“Don’t be angry, master,” said Monkey. “Come and see what’s in her pot.” Friar Sand helped Sanzang over to look, and he saw that far from containing tasty rice it was full of centipedes with long tails. The jar had held not wheat-balls but frogs and toads, which were now jumping around on the ground. Sanzang was now beginning to believe Monkey.
This was not enough, however, to prevent a furious Pig from deliberately making trouble by saying, “Master, that girl was a local countrywoman who happened to meet us while she was taking some food to the fields. There’s no reason to think that she was an evil spirit. My elder brother was trying his club out on her, and he killed her by mistake. He’s deliberately trying to trick us by magicking the food into those things because he’s afraid you’ll recite the Band-tightening spell. He’s fooled you into not saying it.”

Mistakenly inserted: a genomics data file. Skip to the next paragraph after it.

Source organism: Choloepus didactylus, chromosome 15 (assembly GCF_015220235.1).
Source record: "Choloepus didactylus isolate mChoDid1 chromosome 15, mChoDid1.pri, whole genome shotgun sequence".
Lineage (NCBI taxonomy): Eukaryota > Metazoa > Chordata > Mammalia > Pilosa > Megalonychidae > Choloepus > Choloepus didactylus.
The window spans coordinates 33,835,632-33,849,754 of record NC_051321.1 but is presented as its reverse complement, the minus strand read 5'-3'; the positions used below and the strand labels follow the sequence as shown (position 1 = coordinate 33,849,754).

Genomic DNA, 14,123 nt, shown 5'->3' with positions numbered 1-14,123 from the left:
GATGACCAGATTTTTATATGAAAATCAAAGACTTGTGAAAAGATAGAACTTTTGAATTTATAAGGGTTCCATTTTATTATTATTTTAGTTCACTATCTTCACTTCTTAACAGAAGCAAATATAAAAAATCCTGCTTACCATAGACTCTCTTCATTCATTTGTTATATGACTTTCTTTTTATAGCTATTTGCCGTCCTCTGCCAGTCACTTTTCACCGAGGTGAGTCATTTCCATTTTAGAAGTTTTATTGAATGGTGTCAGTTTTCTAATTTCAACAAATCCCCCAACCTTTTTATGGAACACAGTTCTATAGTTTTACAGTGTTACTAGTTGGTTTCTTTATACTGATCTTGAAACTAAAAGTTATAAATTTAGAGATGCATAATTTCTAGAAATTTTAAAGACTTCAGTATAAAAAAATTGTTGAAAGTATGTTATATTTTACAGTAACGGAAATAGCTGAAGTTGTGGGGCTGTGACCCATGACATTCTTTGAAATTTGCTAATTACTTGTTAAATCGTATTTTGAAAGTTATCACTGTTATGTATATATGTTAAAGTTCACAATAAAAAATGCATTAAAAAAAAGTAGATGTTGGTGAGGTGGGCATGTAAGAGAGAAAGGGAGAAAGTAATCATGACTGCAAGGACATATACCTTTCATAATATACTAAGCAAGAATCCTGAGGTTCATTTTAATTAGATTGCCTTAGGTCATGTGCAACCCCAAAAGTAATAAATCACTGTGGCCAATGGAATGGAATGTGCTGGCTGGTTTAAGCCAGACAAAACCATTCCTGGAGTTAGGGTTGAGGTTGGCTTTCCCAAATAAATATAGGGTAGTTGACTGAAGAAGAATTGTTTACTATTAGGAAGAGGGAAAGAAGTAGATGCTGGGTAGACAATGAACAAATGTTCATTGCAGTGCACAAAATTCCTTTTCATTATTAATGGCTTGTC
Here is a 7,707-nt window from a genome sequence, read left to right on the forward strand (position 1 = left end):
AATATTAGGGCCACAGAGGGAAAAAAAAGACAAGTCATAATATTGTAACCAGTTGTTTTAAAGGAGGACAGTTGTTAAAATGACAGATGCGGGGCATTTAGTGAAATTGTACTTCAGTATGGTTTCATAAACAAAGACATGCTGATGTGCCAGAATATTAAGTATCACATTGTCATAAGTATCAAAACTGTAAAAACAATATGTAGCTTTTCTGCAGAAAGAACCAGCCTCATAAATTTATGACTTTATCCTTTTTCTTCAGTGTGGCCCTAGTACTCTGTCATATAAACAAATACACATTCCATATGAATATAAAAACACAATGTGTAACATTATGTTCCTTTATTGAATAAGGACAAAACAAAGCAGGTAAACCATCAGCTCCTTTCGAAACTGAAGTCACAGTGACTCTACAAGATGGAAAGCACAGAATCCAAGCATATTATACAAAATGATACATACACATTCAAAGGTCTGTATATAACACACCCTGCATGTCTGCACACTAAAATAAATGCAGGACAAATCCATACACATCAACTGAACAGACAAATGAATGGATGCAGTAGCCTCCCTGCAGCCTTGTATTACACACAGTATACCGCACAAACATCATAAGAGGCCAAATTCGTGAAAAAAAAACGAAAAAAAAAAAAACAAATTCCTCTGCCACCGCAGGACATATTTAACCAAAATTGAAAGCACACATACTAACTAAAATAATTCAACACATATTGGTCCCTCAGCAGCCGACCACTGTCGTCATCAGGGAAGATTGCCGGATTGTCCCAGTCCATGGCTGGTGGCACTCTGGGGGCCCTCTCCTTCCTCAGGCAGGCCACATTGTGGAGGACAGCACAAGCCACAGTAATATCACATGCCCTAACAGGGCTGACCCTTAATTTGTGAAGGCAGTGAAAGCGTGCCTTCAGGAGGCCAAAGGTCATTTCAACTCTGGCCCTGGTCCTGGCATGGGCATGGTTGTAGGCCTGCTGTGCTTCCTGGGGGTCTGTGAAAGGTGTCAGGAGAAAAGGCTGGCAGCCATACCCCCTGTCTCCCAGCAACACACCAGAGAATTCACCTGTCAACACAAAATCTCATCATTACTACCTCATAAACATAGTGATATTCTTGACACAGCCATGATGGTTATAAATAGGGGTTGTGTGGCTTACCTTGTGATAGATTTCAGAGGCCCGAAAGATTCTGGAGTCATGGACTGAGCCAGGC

The splendid evil spirit landed its negative cloud, shook itself, and changed into an old woman in her eighties who was weeping as she hobbled along leaning on a bamboo stick with a crooked handle.
“This is terrible, master,” exclaimed Pig with horror at the sight of her. “Her mother’s come to look for her.”
“For whom?” asked the Tang Priest.
“It must be her daughter that my elder brother killed,” said Pig. “This must be the girl’s mother looking for her.”
“Don’t talk nonsense,” said Monkey. “That girl was eighteen and this old woman is eighty. How could she possibly have had a child when she was over sixty? She must be a fake. Let me go and take a look.” The splendid Monkey hurried over to examine her and saw that the monster had
Turned into an old woman
With temples as white as frozen snow.
Slowly she stumbled along the road,